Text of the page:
So, I’ll occasionally get AI support for the foundation of my FAQ copy. Of course, I’ll edit, polish and perfect it – and fact-check all provided information. But, this can provide a useful starting block when approaching a daunting 20-question workload.

Bonus Prompts

A few bonus prompts, since you asked so nicely.

  • “If you were trying to make the following passage as concise as possible, are there any words or sections you would omit?”
    • A quick win to keep copy concise and spot any rambling or repetition.
  • “Where would you add white space in the following passage?”
    • Whitespace is gold dust for online copy – helping readers scan pages to find the information they’re looking for.
  • “Is there anything in the following passage that reads as unnatural or spammy?”
    • There shouldn’t be. But it can’t hurt to get a second opinion.
  • “Imagine you are [X] and you sell [X]. Read the following passage and suggest any places where you could naturally include a reference to your products or services.”
    • Similar to the call of action prompt, but less salesy. This could simply highlight opportunities to add internal links or demonstrate expertise and authority around your subject area.

Wrapping Up

Think I’ve missed anything? Got your own AI prompts that have taken your copy to new heights?

Share them in the comments – I’d love to steal hear them.

Jack graduated university with a degree in English Language and immediately began a career in copywriting. He eventually made it to Screaming Frog, where he’s in his element creating copy that earns links and keeps people hooked. Outside the office he’s a Brentford season ticket holder and loves live music, barbequed food and lager.


  • Donovan Rittenbach 6 months ago

    Love these tips. I heard a good point today. AI is a calculator for writers. People in the math field have had one for decades. Now writers have one.

    Just like having a calculator doesn’t make you a rocket scientist, having an LLM doesn’t make you a great writer, but it does help with the tedious stuff(like being more succinct) and feedback.

  • Tobias Bantle 6 months ago

    One aspect that resonates with me is the use of prompts to assess and improve the readability and user experience of written content. This aligns with the growing importance of user-centric content in digital marketing. A personal tip from my experience is to complement these AI prompts with regular A/B testing of your content. This method not only tailors the content to your audience’s preferences but also provides real-time feedback on its effectiveness.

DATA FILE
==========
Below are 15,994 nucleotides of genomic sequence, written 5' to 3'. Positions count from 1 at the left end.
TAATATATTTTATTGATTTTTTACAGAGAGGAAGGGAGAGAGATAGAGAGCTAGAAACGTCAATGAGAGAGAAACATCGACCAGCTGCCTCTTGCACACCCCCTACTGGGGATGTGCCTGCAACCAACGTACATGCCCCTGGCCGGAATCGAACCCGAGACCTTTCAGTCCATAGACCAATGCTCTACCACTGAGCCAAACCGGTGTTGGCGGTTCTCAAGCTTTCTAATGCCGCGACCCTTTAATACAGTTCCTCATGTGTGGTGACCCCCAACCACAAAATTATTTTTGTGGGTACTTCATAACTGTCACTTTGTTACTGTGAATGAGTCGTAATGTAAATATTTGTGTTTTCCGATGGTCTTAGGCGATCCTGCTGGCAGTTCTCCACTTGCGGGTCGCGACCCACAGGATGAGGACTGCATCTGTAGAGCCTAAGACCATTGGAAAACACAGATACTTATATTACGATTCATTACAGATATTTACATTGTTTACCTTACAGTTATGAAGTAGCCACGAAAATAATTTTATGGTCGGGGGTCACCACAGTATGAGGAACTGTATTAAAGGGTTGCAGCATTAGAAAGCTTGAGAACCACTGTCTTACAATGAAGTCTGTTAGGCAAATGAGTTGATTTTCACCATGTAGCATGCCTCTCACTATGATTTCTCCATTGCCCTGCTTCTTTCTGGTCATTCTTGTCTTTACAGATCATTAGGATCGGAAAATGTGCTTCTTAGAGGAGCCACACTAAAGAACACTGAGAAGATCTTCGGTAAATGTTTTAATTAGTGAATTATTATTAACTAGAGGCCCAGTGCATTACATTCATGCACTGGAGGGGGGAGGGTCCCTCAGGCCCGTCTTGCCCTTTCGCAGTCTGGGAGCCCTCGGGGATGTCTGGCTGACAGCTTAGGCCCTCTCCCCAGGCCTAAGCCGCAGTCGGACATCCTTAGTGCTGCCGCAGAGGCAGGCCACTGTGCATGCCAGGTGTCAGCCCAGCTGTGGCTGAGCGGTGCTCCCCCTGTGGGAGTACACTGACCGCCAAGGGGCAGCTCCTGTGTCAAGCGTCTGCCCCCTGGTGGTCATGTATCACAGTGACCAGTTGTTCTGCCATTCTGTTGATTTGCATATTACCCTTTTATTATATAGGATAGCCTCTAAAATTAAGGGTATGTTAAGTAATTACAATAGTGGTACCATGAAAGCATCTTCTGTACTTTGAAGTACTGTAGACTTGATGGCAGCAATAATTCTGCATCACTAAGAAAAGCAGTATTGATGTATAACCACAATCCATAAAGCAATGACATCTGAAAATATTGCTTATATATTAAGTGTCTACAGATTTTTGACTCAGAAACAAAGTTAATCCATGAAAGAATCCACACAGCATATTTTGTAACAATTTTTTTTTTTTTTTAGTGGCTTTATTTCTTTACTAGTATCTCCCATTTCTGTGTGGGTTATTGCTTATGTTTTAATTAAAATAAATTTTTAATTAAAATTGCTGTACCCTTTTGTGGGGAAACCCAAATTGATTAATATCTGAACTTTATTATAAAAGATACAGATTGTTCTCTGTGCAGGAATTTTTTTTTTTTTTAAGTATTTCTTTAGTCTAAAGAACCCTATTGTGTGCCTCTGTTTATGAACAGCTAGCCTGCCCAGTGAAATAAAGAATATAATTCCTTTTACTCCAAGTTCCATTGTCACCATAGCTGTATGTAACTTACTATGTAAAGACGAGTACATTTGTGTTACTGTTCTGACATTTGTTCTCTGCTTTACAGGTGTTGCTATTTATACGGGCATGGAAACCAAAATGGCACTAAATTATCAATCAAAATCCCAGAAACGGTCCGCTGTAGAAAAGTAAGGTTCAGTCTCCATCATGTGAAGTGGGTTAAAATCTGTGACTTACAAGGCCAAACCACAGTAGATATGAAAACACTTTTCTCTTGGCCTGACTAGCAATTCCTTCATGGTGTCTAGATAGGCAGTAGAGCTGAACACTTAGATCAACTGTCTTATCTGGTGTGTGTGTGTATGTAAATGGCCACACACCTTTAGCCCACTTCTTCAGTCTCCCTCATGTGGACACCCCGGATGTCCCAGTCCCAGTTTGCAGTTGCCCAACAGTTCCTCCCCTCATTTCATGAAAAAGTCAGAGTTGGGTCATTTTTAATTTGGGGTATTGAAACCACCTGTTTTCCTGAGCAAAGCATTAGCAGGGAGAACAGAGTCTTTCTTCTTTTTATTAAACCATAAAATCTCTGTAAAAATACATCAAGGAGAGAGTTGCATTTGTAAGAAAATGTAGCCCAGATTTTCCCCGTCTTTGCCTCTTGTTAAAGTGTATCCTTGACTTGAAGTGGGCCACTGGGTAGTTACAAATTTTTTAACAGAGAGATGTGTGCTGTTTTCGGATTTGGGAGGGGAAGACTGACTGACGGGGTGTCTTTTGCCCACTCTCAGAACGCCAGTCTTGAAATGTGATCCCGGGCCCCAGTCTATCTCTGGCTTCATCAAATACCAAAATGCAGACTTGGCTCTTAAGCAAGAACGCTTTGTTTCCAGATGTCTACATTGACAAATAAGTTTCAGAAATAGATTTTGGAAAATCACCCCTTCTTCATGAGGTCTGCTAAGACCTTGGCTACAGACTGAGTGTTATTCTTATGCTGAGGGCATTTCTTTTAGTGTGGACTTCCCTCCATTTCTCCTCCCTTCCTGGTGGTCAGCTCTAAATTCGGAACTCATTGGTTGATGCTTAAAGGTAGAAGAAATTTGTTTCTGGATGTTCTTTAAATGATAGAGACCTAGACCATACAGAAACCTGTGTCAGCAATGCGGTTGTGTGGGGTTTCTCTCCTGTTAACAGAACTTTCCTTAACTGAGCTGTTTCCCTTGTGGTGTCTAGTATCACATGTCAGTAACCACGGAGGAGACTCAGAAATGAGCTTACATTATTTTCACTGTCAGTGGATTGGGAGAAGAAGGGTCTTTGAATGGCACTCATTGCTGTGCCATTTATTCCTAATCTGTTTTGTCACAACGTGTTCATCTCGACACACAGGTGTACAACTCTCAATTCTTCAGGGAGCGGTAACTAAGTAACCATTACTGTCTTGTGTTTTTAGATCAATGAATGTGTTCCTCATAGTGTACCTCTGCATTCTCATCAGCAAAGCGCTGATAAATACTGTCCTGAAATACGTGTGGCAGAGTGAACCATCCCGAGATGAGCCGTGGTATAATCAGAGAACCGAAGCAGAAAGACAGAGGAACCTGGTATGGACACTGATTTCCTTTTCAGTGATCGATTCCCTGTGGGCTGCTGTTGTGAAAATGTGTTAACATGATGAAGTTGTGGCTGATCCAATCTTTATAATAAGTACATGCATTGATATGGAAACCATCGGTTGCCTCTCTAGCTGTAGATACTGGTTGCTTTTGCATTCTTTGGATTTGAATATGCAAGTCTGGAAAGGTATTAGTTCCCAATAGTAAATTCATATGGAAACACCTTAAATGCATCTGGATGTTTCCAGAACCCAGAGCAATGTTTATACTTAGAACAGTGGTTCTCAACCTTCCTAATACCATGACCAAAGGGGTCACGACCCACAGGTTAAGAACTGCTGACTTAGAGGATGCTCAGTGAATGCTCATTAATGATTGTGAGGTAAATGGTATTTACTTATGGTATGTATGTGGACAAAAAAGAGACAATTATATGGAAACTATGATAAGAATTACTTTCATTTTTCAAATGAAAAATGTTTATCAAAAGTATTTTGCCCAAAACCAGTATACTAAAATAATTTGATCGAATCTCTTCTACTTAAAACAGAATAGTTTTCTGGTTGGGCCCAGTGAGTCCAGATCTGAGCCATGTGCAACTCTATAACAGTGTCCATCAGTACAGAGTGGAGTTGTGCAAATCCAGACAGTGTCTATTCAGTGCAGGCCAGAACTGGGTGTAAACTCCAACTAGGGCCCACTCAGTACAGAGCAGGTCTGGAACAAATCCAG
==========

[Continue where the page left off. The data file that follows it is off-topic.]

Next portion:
• Patryk Pietrzak 6 months ago

    Thank you for these enlightening tips. I will definitely use them!

  • Dawit 6 months ago

    This is great, thanks for sharing Jack! The copy needs to first briefly outline the content to entice the reader and then go in detail. Getting the context and tone right is very important as well.

  • Jacob Withers 5 months ago

    Great tips, viewing chat GPT as a colleague to bounce ideas off seems to produce the most interesting results!

  • Jordan 5 months ago

    Thank you for the prompts! One that I like is “Read this blog post and recommend NLP keywords to add.”
    Helps me easily see what words I should add.

  • Jesper 4 months ago

    Great tips. Some of them (especially those checking for potential problems) should also work well as a system/pre-prompt in LM Studio when working with larger volumes of text.

  • Pascal 3 days ago

    I’ve faced similar challenges in my writing. Your suggestions for improving readability and relevance are exactly what I need. I especially like the tip about checking the tone.


Leave A Comment.

Back to top